A recently released public opinion poll may provide the Salt Lake Board of Education the justification it needs to raise property taxes to make schools earthquake-proof without holding a referendum election.
The preliminary results of the poll, released to the board Tuesday night, show that 64 percent of the interviewed Salt Lake residents said they would definitely or probably favor increasing property taxes by a 1-mill levy to fix the schools for earthquake safety. Those who are definitely or probably against the tax increase were 27 percent. Only 8 percent of the respondents offered no opinion.The board paid Dan Jones & Associates $10,000 to conduct the random telephone survey to assess public opinion. The board authorized the poll in an effort to help it decide whether to hold a referendum election next fall or raise taxes on its own.
The poll, however, asked residents how the board should resolve the issue. The vast majority - 72 percent - said the board should let the public vote in a referendum election. Only 18 percent said the board should hold public hearings and then vote on its own.
Engineering studies have shown it will cost about $107 million to fix or replace the city's 35 schools for earthquake safety. It is estimated that a taxpayer with a home worth $75,000 will have to pay an average $45 increase per year in property taxes for 20 years to cover the repairs and construction.
Superintendent John W. Bennion said the board will likely wait until next month after Jones presents the full, detailed report before making its decision.
Bennion wouldn't speculate about the board's possible action. But he did say that the board has the legal authority to raise taxes even if a referendum fails.
Jones polled 910 Salt Lake residents by telephone between March 15 and 22. Of the respondents, 284 were residents with students, and 626 were residents without students. The residents were spread out equally among the city's three high school boundary areas. Jones said the error rate is plus or minus 3.2 percent.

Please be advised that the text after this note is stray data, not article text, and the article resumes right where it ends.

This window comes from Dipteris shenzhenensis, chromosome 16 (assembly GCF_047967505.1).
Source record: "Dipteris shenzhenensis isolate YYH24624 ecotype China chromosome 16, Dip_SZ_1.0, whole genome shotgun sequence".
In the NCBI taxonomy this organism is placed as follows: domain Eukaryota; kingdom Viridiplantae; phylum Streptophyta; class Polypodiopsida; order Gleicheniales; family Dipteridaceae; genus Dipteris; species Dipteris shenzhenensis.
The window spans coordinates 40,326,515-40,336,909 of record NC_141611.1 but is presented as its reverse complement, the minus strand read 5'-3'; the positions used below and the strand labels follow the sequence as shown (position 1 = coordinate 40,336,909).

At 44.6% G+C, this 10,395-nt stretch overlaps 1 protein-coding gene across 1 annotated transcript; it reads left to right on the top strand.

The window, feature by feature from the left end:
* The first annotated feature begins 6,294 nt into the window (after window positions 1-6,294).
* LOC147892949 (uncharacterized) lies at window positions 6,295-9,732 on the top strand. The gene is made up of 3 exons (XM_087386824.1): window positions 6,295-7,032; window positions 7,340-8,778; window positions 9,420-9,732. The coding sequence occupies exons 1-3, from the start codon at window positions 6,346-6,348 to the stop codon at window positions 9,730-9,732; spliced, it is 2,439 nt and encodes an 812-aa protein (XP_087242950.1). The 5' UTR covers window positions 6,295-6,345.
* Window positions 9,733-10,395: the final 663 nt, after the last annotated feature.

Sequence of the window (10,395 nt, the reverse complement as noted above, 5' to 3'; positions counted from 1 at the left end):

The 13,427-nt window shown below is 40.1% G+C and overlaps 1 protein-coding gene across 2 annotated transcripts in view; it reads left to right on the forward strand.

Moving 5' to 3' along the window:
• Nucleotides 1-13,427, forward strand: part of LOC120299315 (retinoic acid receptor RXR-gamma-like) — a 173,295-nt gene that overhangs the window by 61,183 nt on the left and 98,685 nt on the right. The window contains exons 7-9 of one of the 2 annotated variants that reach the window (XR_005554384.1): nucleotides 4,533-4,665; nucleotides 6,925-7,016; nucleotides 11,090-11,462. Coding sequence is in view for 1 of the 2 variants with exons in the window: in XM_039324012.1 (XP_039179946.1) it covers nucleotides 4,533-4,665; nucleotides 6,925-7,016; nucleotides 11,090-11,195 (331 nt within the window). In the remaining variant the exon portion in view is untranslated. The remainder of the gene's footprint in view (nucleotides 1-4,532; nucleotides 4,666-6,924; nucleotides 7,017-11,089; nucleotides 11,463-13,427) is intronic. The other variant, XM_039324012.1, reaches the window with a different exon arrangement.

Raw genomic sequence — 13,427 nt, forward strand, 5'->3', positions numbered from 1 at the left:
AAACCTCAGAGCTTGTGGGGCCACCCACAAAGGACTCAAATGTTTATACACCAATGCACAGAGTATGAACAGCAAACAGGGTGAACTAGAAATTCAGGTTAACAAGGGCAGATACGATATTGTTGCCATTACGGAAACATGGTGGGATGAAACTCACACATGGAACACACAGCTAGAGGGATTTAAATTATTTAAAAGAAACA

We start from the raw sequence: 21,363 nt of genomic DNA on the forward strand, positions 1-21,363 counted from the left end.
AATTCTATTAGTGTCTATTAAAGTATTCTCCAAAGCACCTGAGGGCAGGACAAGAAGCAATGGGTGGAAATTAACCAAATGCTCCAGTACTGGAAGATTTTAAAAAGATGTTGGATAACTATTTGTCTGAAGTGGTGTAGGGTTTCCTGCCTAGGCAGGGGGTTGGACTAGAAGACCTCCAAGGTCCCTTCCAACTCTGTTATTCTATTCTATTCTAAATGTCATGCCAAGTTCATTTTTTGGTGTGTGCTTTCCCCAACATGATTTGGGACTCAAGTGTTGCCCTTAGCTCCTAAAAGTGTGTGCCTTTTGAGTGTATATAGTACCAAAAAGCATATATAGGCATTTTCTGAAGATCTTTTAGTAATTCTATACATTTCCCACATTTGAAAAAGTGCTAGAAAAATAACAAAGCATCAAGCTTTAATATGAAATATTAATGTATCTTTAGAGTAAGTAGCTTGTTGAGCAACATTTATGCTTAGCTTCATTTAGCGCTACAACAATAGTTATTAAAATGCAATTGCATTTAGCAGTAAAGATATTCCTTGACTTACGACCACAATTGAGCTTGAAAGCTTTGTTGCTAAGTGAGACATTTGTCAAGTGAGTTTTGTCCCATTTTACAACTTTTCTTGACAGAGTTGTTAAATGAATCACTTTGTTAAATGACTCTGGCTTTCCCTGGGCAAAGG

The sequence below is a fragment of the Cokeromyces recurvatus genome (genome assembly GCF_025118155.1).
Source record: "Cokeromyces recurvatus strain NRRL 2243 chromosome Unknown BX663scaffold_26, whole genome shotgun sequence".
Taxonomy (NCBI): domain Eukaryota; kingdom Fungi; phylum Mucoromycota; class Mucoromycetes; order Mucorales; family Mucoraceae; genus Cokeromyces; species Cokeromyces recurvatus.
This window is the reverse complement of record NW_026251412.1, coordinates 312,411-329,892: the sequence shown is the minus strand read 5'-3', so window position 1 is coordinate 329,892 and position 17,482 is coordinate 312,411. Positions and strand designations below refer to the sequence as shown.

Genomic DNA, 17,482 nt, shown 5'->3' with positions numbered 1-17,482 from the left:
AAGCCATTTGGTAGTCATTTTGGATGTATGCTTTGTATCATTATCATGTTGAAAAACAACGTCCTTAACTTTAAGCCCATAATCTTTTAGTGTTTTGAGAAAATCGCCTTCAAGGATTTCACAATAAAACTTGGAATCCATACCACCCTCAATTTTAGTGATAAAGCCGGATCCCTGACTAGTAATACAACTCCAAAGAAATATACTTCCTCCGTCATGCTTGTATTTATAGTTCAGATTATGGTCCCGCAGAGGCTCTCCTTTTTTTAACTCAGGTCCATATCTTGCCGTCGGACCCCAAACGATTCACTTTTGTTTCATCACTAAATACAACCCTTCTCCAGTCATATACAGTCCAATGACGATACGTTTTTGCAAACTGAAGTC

The pollster told the board that any result over 60 percent constitutes a "consensus." It means three out of five voters back an issue, he said.
The results supporting seismic safety are even stronger among residents who still have students in school, and they may be most likely to vote in an education referendum, Jones said.
Of the residents with students, 74 percent said they definitely or probably would vote "yes" in a referendum to raise property taxes for earthquake safety in the schools. Among residents without students 61 percent said they definitely or probably favored the tax increase.
Only 18 percent of the respondents with students said they definitely or probably would vote "no" in a referendum. Seven percent said they didn't know how they'd vote.
Of the residents without students 30 percent said they'd definitely or probably vote against the tax increase in the referendum. Nine percent offered no opinion.
Other poll questions also supported the conclusion that residents are worried about earthquake safety in the schools.
The interviewers asked respondents to rate on a scale of one to seven - with one being not important and seven being very important - how important it was to have all schools be earthquake-safe.
The mean score was 5.64. Jones said any mean score over 5 indicates the issue is very important to the respondents.
The mean score was even higher for residents with students - 5.87 - compared with 5.53 for residents without students in school.
The Salt Lake residents were also asked if they're concerned about Salt Lake City experiencing a major quake. The mean score was 4.45. Again, residents with students are more worried about earthquakes. The mean score of those with students was 4.71, compared with 4.32 for those without students.
"If a referendum were placed before the public today, would you vote in favor of a 1 mill levy (an annual $45 property tax increase on a $75,000 house) to be used for earthquake safety, upgrading code deficiencies and other maintenance issues?"
Definitely in favor 36%
Probably in favor 28%
Probably against 10%
Definitely against 17%
Don't know 8%